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Salient. An Organ of Student Opinion at Victoria University, Wellington N.Z. Vol. 22, No. 8. August 3, 1959



There was here the germ of a true oration. Perhaps it was the didactic, matter of fact way in which it was presented which put Mr Hamlin only third. The art of persuasion is not often found in a classroom. There can be no doubt though that Mr Hamlin in his subject and in the preparation came closer to true oratory than most of the contestants.

Mr O'Brien "Charles Stewart Parnell" had the unenviable task of opening the proceedings, and he did it well, from the grim picture of poverty ridden 19th century Ireland to the description of Parnell walking through the House of Commons deserted by his petty minded supporters.

Mr O'Brien gave an effective and in places moving picture of Parnell—the man and the leader, his love for Kitty O'Shea, and his destruction by "friends" who "put themselves in the place of the Almighty, and passed judgment on him."

Relieved of the necessity to give minute biographical details Mr O'Brien perhaps best showed how the change in the rules of the contest can be a move for the better.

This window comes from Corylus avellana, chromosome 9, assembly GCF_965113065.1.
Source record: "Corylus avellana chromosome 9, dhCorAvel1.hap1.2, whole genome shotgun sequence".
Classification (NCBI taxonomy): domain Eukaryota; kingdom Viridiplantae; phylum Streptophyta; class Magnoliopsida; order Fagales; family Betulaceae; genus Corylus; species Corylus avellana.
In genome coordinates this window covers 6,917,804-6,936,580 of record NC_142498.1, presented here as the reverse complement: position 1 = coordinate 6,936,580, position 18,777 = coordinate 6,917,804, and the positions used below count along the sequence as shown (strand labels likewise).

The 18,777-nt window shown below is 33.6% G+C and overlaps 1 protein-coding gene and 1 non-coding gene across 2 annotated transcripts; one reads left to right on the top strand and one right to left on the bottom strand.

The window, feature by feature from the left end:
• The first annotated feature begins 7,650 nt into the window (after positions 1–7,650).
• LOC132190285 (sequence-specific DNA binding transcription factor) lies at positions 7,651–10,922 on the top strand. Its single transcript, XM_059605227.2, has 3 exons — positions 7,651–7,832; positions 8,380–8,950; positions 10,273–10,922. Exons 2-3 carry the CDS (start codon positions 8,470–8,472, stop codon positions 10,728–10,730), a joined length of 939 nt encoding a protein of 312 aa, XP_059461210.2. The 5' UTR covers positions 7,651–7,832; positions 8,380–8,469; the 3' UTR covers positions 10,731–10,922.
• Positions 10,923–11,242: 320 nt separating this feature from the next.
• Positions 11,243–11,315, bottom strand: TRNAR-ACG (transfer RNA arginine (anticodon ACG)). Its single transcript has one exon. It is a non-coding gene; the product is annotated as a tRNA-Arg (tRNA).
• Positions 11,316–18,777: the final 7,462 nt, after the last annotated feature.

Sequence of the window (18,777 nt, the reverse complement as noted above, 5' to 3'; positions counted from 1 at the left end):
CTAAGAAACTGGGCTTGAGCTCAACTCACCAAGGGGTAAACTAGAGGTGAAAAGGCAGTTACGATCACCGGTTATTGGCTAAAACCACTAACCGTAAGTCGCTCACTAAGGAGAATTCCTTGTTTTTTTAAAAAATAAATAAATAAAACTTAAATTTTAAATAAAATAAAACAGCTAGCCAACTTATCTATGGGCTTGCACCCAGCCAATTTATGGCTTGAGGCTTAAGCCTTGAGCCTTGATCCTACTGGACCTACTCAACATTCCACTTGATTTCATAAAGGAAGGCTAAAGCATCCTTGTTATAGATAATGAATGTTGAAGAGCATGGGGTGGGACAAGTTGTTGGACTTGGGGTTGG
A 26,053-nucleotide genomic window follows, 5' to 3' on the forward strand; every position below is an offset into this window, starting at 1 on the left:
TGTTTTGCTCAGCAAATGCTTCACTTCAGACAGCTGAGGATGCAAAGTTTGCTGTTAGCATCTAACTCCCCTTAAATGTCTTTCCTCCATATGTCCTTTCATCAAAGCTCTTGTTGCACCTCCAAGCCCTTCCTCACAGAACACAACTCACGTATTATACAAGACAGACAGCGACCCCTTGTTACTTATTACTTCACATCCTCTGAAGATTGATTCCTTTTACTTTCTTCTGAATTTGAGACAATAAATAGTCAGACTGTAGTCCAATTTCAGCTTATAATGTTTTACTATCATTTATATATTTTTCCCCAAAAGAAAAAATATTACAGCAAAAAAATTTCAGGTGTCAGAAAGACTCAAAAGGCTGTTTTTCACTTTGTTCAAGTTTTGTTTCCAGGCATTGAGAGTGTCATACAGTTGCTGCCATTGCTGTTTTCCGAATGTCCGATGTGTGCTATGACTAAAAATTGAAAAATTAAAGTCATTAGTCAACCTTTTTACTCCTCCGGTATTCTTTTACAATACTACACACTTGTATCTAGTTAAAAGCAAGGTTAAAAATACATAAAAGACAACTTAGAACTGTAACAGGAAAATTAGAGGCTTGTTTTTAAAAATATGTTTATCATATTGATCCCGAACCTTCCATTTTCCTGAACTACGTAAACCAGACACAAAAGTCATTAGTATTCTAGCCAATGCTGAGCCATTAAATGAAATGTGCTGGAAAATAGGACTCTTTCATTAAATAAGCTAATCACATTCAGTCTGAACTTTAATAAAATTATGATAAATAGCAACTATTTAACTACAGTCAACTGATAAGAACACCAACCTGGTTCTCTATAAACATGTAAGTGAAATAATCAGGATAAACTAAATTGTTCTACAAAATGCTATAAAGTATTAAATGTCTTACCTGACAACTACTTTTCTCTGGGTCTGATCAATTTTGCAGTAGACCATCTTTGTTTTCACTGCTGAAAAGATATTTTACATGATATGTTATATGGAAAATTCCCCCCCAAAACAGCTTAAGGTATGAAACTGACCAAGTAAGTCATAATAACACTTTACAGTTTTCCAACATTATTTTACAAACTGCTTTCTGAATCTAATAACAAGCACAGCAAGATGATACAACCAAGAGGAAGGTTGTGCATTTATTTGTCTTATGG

Mr Hogg "Forces of Unreason" gave an informative and entertaining speech on the pernicious work of the advertising man "you don't buy oranges any more—you buy "Vitality"; the sapping of man's powers of decision by the unprincipled play on the subconscious was the theme, and it was well put over.

After all it had been taken from a good book. This was not, of course, oratory, but it was a message skilfully prepared, entertainingly put over, and providing food for thought. If one gets all this—who wants an oration?

Mr Trehey—"A new New Zealand" had a very good speech. His three points were the sapping of initiative by welfare legislation, self-seeking politicians, and unnecessary attachment to Britain. On these a plea for a foundation of a new New Zealand was based. It was a great pity the audience did not hear about it.